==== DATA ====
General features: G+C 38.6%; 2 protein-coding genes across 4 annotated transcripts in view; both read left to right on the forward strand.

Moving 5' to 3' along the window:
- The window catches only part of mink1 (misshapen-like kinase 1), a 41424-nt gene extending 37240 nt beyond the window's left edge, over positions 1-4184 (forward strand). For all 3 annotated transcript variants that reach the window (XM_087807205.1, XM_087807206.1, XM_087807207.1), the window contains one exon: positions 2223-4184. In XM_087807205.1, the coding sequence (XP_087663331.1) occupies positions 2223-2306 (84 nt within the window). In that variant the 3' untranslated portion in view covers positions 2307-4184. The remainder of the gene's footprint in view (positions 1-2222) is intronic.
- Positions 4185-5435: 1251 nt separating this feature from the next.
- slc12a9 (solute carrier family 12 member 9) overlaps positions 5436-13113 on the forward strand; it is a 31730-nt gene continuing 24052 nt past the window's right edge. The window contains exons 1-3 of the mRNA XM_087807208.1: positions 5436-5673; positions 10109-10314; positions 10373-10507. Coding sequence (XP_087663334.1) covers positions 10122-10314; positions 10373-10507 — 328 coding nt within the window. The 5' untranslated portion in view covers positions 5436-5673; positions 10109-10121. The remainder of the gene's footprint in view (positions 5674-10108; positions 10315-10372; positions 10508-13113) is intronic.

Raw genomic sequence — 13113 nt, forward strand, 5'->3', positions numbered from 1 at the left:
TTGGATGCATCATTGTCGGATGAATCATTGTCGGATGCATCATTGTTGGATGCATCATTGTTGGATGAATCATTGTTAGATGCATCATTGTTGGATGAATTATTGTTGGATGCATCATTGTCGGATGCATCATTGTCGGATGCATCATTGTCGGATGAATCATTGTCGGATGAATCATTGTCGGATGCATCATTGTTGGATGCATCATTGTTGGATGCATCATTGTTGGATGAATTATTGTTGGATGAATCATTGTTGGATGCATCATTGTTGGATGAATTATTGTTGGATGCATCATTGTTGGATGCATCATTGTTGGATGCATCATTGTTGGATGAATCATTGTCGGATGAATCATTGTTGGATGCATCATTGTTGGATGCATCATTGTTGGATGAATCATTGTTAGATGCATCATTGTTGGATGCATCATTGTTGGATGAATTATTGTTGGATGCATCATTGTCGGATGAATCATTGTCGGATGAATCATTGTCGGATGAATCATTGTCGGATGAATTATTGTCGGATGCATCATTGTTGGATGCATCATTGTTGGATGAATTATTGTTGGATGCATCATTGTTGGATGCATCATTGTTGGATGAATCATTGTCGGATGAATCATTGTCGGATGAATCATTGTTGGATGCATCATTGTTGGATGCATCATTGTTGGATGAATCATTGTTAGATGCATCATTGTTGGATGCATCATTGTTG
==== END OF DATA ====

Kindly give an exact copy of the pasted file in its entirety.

General features: G+C 38.6%; 2 protein-coding genes across 4 annotated transcripts in view; both read left to right on the forward strand.

Moving 5' to 3' along the window:
- The window catches only part of mink1 (misshapen-like kinase 1), a 41424-nt gene extending 37240 nt beyond the window's left edge, over positions 1-4184 (forward strand). For all 3 annotated transcript variants that reach the window (XM_087807205.1, XM_087807206.1, XM_087807207.1), the window contains one exon: positions 2223-4184. In XM_087807205.1, the coding sequence (XP_087663331.1) occupies positions 2223-2306 (84 nt within the window). In that variant the 3' untranslated portion in view covers positions 2307-4184. The remainder of the gene's footprint in view (positions 1-2222) is intronic.
- Positions 4185-5435: 1251 nt separating this feature from the next.
- slc12a9 (solute carrier family 12 member 9) overlaps positions 5436-13113 on the forward strand; it is a 31730-nt gene continuing 24052 nt past the window's right edge. The window contains exons 1-3 of the mRNA XM_087807208.1: positions 5436-5673; positions 10109-10314; positions 10373-10507. Coding sequence (XP_087663334.1) covers positions 10122-10314; positions 10373-10507 — 328 coding nt within the window. The 5' untranslated portion in view covers positions 5436-5673; positions 10109-10121. The remainder of the gene's footprint in view (positions 5674-10108; positions 10315-10372; positions 10508-13113) is intronic.

Raw genomic sequence — 13113 nt, forward strand, 5'->3', positions numbered from 1 at the left:
TTGGATGCATCATTGTCGGATGAATCATTGTCGGATGCATCATTGTTGGATGCATCATTGTTGGATGAATCATTGTTAGATGCATCATTGTTGGATGAATTATTGTTGGATGCATCATTGTCGGATGCATCATTGTCGGATGCATCATTGTCGGATGAATCATTGTCGGATGAATCATTGTCGGATGCATCATTGTTGGATGCATCATTGTTGGATGCATCATTGTTGGATGAATTATTGTTGGATGAATCATTGTTGGATGCATCATTGTTGGATGAATTATTGTTGGATGCATCATTGTTGGATGCATCATTGTTGGATGCATCATTGTTGGATGAATCATTGTCGGATGAATCATTGTTGGATGCATCATTGTTGGATGCATCATTGTTGGATGAATCATTGTTAGATGCATCATTGTTGGATGCATCATTGTTGGATGAATTATTGTTGGATGCATCATTGTCGGATGAATCATTGTCGGATGAATCATTGTCGGATGAATCATTGTCGGATGAATTATTGTCGGATGCATCATTGTTGGATGCATCATTGTTGGATGAATTATTGTTGGATGCATCATTGTTGGATGCATCATTGTTGGATGAATCATTGTCGGATGAATCATTGTCGGATGAATCATTGTTGGATGCATCATTGTTGGATGCATCATTGTTGGATGAATCATTGTTAGATGCATCATTGTTGGATGCATCATTGTTG